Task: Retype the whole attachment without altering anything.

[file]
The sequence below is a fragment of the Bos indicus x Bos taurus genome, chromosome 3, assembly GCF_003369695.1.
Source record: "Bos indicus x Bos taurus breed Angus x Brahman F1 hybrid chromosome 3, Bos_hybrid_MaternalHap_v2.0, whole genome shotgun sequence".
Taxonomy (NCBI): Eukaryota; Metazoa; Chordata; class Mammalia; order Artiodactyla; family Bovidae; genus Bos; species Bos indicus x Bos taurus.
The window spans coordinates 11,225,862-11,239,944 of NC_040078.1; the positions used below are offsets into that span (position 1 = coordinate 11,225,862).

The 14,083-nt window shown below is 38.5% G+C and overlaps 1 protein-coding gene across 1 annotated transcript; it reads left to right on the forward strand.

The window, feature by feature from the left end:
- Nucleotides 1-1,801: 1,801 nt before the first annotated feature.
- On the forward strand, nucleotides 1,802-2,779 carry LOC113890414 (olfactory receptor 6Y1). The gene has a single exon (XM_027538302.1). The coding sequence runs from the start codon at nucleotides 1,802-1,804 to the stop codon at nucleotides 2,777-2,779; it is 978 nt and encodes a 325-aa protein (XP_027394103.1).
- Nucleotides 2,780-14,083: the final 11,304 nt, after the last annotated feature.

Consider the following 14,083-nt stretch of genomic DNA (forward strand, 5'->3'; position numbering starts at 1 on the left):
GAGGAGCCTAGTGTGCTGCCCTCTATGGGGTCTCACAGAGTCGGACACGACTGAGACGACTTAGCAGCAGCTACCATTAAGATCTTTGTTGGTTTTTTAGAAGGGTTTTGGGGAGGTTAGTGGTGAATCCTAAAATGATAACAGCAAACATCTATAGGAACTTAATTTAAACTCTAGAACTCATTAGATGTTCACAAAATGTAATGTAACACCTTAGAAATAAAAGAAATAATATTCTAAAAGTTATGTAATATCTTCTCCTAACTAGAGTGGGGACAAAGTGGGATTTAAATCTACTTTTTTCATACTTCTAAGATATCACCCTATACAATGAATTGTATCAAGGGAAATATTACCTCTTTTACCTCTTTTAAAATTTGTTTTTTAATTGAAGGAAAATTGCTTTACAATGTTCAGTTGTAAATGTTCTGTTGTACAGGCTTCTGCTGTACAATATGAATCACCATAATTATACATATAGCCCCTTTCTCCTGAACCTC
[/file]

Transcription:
The sequence below is a fragment of the Bos indicus x Bos taurus genome, chromosome 3, assembly GCF_003369695.1.
Source record: "Bos indicus x Bos taurus breed Angus x Brahman F1 hybrid chromosome 3, Bos_hybrid_MaternalHap_v2.0, whole genome shotgun sequence".
Taxonomy (NCBI): Eukaryota; Metazoa; Chordata; class Mammalia; order Artiodactyla; family Bovidae; genus Bos; species Bos indicus x Bos taurus.
The window spans coordinates 11,225,862-11,239,944 of NC_040078.1; the positions used below are offsets into that span (position 1 = coordinate 11,225,862).

The 14,083-nt window shown below is 38.5% G+C and overlaps 1 protein-coding gene across 1 annotated transcript; it reads left to right on the forward strand.

The window, feature by feature from the left end:
- Nucleotides 1-1,801: 1,801 nt before the first annotated feature.
- On the forward strand, nucleotides 1,802-2,779 carry LOC113890414 (olfactory receptor 6Y1). The gene has a single exon (XM_027538302.1). The coding sequence runs from the start codon at nucleotides 1,802-1,804 to the stop codon at nucleotides 2,777-2,779; it is 978 nt and encodes a 325-aa protein (XP_027394103.1).
- Nucleotides 2,780-14,083: the final 11,304 nt, after the last annotated feature.

Consider the following 14,083-nt stretch of genomic DNA (forward strand, 5'->3'; position numbering starts at 1 on the left):
GAGGAGCCTAGTGTGCTGCCCTCTATGGGGTCTCACAGAGTCGGACACGACTGAGACGACTTAGCAGCAGCTACCATTAAGATCTTTGTTGGTTTTTTAGAAGGGTTTTGGGGAGGTTAGTGGTGAATCCTAAAATGATAACAGCAAACATCTATAGGAACTTAATTTAAACTCTAGAACTCATTAGATGTTCACAAAATGTAATGTAACACCTTAGAAATAAAAGAAATAATATTCTAAAAGTTATGTAATATCTTCTCCTAACTAGAGTGGGGACAAAGTGGGATTTAAATCTACTTTTTTCATACTTCTAAGATATCACCCTATACAATGAATTGTATCAAGGGAAATATTACCTCTTTTACCTCTTTTAAAATTTGTTTTTTAATTGAAGGAAAATTGCTTTACAATGTTCAGTTGTAAATGTTCTGTTGTACAGGCTTCTGCTGTACAATATGAATCACCATAATTATACATATAGCCCCTTTCTCCTGAACCTC